This week’s band of the week is one of the most underappreciated psychobilly punk bands ever. Or fuck that, they’re one of the most underappreciated bands ever, period. They had a badass frontman who persevered with his vision, despite constant, numerous setbacks. Today, they may not command an incredibly large cult following – not even Big Star or MC5 calliber – but those who know them know where it’s at. The band of the week is…
I first heard about Gun Club via Jack White, who is apparently a huge fan and covered songs of theirs like “She’s Like Heroin To Me” in concert with The White Stripes. Being a huge White Stripes fan, I instantly needed to know what the deal was with this band Gun Club as soon as I heard that Jack White was influenced by them.
The deal with Gun Club is they were based in L.A. and they were basically the vehicle for frontman Jeffrey Lee Pierce. Their first album Fire Of Love is a punk classic, and has what are probably their best known songs on it, such as “She’s Like Heroin To Me” and “For The Love Of Ivy”. Their second, the Chris Stein (of Blondie fame)-produced Miami is alright if you put aside the botched mix. The Las Vegas Story is pretty good but their fourth album, Mother Juno (produced by Robin Guthrie of Cocteau Twins), is the other classic in their discography.
Though it’s an effects-loaded and somewhat dreamy sounding album (as you would expect with a Cocteau Twin at the helm), Guthrie doesn’t rob the band of it’s power to rock and tracks like “Bill Bailey” and “Yellow Eyes” end up standing out as among the best in the band’s canon.
In 1996 frontman Pierce died at the age of 37 of a brain haemorrhage. Photos from later in Pierce‘s life as kind of sad, as the guy who once looked the epitome of rock star cool had devolved into a bloated, drugged out old bugger. To add to that, Gun Club‘s post Mother Juno albums have little to recommend. Even so, any band that could release such wild, possessed music as is contained on Gun Club‘s first four album’s is deserving of legendary status.
This San Fran band sounds like it should be from Sweden. In the track below pretty melodies mingle above a bongo beat and for some reason I now feel the urge to hippie-dance around a campfire. Considering the song is called “Clawing Out At The Walls”, you wouldn’t think it would sound so incredibly pleasant.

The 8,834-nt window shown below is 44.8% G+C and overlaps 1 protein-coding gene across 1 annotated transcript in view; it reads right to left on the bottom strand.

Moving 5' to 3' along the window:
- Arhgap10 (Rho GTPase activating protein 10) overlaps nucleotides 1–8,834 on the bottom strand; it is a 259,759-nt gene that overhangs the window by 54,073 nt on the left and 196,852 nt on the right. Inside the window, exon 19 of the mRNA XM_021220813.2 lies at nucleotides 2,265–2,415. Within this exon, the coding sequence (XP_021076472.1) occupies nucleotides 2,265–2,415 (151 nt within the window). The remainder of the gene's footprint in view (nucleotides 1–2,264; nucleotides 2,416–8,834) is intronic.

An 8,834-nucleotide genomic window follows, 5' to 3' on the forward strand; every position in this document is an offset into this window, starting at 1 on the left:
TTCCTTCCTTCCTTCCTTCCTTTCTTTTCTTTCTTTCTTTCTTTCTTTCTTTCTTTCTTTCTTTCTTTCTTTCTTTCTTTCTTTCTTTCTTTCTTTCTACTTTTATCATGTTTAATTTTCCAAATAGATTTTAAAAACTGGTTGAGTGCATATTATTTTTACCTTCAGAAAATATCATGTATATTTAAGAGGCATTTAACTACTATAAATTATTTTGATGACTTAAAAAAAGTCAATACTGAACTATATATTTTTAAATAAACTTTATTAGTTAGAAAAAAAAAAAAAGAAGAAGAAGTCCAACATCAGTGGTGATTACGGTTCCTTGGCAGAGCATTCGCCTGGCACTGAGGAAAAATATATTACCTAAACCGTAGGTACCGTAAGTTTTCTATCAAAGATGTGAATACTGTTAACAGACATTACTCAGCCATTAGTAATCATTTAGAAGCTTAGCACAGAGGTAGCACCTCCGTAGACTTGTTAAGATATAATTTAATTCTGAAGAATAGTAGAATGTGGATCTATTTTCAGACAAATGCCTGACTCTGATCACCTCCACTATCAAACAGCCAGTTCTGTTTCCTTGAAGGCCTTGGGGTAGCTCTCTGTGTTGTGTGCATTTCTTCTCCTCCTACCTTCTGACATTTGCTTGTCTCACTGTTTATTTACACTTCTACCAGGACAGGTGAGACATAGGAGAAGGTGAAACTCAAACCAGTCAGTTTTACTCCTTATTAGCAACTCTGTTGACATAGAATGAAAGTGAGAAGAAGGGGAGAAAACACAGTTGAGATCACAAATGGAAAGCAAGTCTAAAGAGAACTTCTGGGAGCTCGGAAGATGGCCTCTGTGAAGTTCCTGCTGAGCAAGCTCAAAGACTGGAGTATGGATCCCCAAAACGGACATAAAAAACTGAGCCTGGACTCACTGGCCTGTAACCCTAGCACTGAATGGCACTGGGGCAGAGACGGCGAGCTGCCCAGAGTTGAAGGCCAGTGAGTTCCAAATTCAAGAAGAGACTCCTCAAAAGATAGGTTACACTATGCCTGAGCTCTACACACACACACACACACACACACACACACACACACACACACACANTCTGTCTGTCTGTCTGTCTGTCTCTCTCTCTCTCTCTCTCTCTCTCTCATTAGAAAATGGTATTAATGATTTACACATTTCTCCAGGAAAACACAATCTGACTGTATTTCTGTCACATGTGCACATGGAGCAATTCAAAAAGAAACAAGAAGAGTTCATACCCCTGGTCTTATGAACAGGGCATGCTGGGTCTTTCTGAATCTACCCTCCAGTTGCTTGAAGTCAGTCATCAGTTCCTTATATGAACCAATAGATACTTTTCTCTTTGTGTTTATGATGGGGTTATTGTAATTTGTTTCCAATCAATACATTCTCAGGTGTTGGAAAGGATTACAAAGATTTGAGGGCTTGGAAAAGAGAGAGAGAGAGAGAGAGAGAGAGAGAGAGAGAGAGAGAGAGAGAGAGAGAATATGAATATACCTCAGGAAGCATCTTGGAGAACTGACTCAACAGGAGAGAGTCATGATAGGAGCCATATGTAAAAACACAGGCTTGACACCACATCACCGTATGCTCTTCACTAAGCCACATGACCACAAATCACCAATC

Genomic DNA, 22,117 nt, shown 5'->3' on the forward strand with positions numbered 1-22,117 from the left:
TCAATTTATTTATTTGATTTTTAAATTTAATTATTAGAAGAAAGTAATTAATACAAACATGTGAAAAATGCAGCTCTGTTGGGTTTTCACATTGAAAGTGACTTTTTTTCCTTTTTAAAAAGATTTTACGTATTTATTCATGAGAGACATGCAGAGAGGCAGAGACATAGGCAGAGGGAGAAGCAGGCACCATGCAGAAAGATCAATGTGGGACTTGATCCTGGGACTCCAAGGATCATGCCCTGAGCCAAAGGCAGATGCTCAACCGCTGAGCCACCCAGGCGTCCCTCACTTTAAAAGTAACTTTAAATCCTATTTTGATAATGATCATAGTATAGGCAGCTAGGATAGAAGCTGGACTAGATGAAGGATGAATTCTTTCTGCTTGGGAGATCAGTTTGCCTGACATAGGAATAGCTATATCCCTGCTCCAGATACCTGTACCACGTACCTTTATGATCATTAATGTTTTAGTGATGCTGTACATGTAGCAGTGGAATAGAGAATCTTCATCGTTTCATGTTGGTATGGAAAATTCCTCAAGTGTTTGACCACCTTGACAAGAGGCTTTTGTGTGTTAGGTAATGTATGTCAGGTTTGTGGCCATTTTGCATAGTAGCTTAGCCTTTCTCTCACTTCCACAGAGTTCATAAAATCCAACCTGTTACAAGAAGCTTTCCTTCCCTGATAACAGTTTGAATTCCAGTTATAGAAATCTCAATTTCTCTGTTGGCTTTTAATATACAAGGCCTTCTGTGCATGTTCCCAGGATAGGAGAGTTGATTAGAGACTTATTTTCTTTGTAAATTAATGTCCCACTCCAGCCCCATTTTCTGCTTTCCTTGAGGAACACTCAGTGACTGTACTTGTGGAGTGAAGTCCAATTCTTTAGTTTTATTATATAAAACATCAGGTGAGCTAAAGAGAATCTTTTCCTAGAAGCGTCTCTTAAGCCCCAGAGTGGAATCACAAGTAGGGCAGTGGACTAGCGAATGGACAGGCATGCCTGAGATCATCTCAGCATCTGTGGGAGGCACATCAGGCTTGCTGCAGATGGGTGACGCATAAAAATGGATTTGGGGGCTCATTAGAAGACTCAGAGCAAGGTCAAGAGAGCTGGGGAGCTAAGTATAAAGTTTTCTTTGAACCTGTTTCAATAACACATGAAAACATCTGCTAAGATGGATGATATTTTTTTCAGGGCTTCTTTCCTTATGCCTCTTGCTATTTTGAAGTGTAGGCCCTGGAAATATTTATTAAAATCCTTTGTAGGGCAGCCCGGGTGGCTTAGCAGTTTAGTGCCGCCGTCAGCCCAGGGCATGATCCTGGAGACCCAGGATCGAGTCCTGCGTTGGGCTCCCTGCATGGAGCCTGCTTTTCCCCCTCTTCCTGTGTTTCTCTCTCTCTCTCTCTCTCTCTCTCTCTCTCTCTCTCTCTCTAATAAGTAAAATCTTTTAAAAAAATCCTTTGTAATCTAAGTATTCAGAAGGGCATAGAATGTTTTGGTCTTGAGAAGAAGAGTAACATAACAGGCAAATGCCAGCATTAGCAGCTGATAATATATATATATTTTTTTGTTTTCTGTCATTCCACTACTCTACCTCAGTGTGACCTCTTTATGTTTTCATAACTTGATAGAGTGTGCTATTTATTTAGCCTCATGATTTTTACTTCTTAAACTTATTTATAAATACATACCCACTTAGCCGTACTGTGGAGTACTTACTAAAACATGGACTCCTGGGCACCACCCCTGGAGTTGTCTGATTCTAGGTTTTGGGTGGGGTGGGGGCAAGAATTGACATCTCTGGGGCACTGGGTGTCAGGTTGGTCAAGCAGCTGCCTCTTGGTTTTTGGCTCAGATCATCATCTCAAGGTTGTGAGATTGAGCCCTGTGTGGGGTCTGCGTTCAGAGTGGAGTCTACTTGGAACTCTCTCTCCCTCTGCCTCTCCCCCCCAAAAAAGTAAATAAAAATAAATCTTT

I’ve known Rich Aucoin for years now after hearing his stuff on afriend’s blogand meeting him at Over the Top Fest in 2007. Not only is the Halifax maestro super friendly, but he’s super awesome and getting pretty popular these days. At a packed Tiger Bar show this week I finally got a chance to see (and witness!) some of his new material in action and it is amazing. You can stream his recently-released Public Publication EP below. Also check out some footage of the man in action cuz he’s got one of the best live shows anyone anywhere’s ever seen.
New Zealand dance-rockers Kids Of 88 bring it big time on their album Sugarpills. It’s way better as a whole than what’s on their myspace, and sure, the singles are solid, but the album tracks are better. Check out this bangin’ cut.
A buddy of mine from poetry class turned me onto his friend, Philip James, who happens to be a kick-ass Toronto sample-gazer. James passed me his little Nights CD-R EP the other day and it was awesome. Check out this cut from it.
This week’s band of the week was the most commercially successful group of the 70s. Unlike most commercial pop groups though, they were often critically revered in their time, and their music’s popularity hasn’t diminished, but perhaps even grown, in the years since their dissolution. Hailing from Sweden, the group comprised of two couples who would later both divorce before the band broke up entirely. The band of the week is of course…
So, everybody knows ABBA. “Dancing Queen” and “Mamma Mia” are classics that you can’t not have heard. Personally, I always thought of ABBA as this kind of weird, european group that wrote sort of lame-ish music. I always thought of it as just so friendly, super clean and totally safe. Basically not what I was ever really into except maybe when I was like 10 and listened to the Backstreet Boys and stuff because I didn’t know that good music existed (and in the late 90s, it barely did).